There are applications which require a uniform electrical field between two electrodes such as breakdown voltage testing and large volume laser discharge cavities. The ideal infinite flat plates are somewhat difficult to realize in a lab of reasonable dimensions. Finite sized plates produce a uniform field at the middle of the plate, but the high field at the edges creates a problem.

Rogowski (also variously spelled Rogovski, which is closer to the Russian pronounciation) developed a technique that starts by determining a realizable field, then constructing an electrode shaped so that the surface of the electrode lies on an equipotential surface. He started with an analytical solution of the field due to a finite plane plate parallel to an infinite plane. A more empirical approach was taken by Bruce, described elsewhere.

Taken to an extreme, the field at a large (d>>x) distance from any charge distribution approximates the field from a point charge, i.e. a sphere. The arbitrary charge could be replaced by a sphere of appropriate size and voltage/charge, and the E field would be the same.

For example, consider the field between two finite flat plates. In the center region, the field is quite uniform. However, if one actually constructed such electrodes, you would find that the high field strength at the edges of the plates would almost certainly cause problems from dielectric breakdown. The solution is to construct electrodes that follow an equipotential surface which is some distance from the flat plate electrode. Since it is farther away, the field strength is lower, and breakdown is not as much of an issue.

For an arbitrary shaped electrode, determining the electric
field, particularly in the dynamic case, is quite difficult, and
would normally need to be done by numerical techniques. However,
for some special cases that happen to be useful, an analytical
expression for the field can be developed. Such a case would be
the finite flat plates above, for which the expression was
developed by Maxwell (J.C Maxwell, *Electricity and Magnetism*,
3rd Ed, Vol I), and further extended by Rogowski (W. Rogowski, *Arch.
f. Elekt.* v.12, p. 1, 1923, also v. 12, p.73, 1926, and v.
16, p76, 1926).

Rogowski showed that the gradient (i.e. the E field strength)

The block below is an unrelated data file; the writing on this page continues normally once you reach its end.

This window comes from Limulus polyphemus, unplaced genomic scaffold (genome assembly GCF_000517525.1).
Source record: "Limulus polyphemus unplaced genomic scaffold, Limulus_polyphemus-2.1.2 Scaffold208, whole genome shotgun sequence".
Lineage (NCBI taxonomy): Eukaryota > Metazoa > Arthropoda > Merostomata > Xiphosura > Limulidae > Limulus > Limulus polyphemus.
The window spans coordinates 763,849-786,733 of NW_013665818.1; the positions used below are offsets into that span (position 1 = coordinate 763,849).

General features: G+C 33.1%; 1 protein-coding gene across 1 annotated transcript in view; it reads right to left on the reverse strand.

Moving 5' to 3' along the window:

between the electrodes is greater than the gradient outside the
plane portion for any value of psi <= PI/2. In this situation,
the above equation reduces to:

If psi <= 0.4pi, the field is greatest in the center region between the plates, and less everywhere else. If you make the electrode follow this contour, the breakdown voltage between the electrodes will be the same as if they were an infinite uniform field.

Rengier (who worked with Rogowski) created electrodes by revolving surfaces for psi = PI/2 and 2/3 PI. He found that the sparks always occurred within the central planar part, and not the edges. Electrodes constructed with 5/6 PI always sparked at the edges. The 2/3 PI profile, while not as ideal as the PI/2 (or less) profile, will work adequately. The back surface of the electrode must also be smoothly curved.

Cobine, p. 177 has quite a bit of detail on this, as well as other references. Craggs & Meek also make some references to Rogowski's work.

An MS Excel spreadsheet to calculate electrode profiles can be
downloaded from http://home.earthlink.net/~jimlux/download/rogowski.xls
(58K). If you want to download it without running Excel
automatically, right click on the link, and use the *Save
Target as* option.

A graph from the above spreadsheet, showing equipotentials at
intervals of .2, .4, .6, .8 and 1.0 as well as flux lines for a
normalized case is shown below (it's 16 K, so it takes a while to
load) *(it is also 911x623 pixels, until I scale it down a bit
so it fits better.)*

Copyright 1998, Jim Lux / rogowski.htm / 10 May 1998 / Back to HV Home / Back to home page / Mail to Jim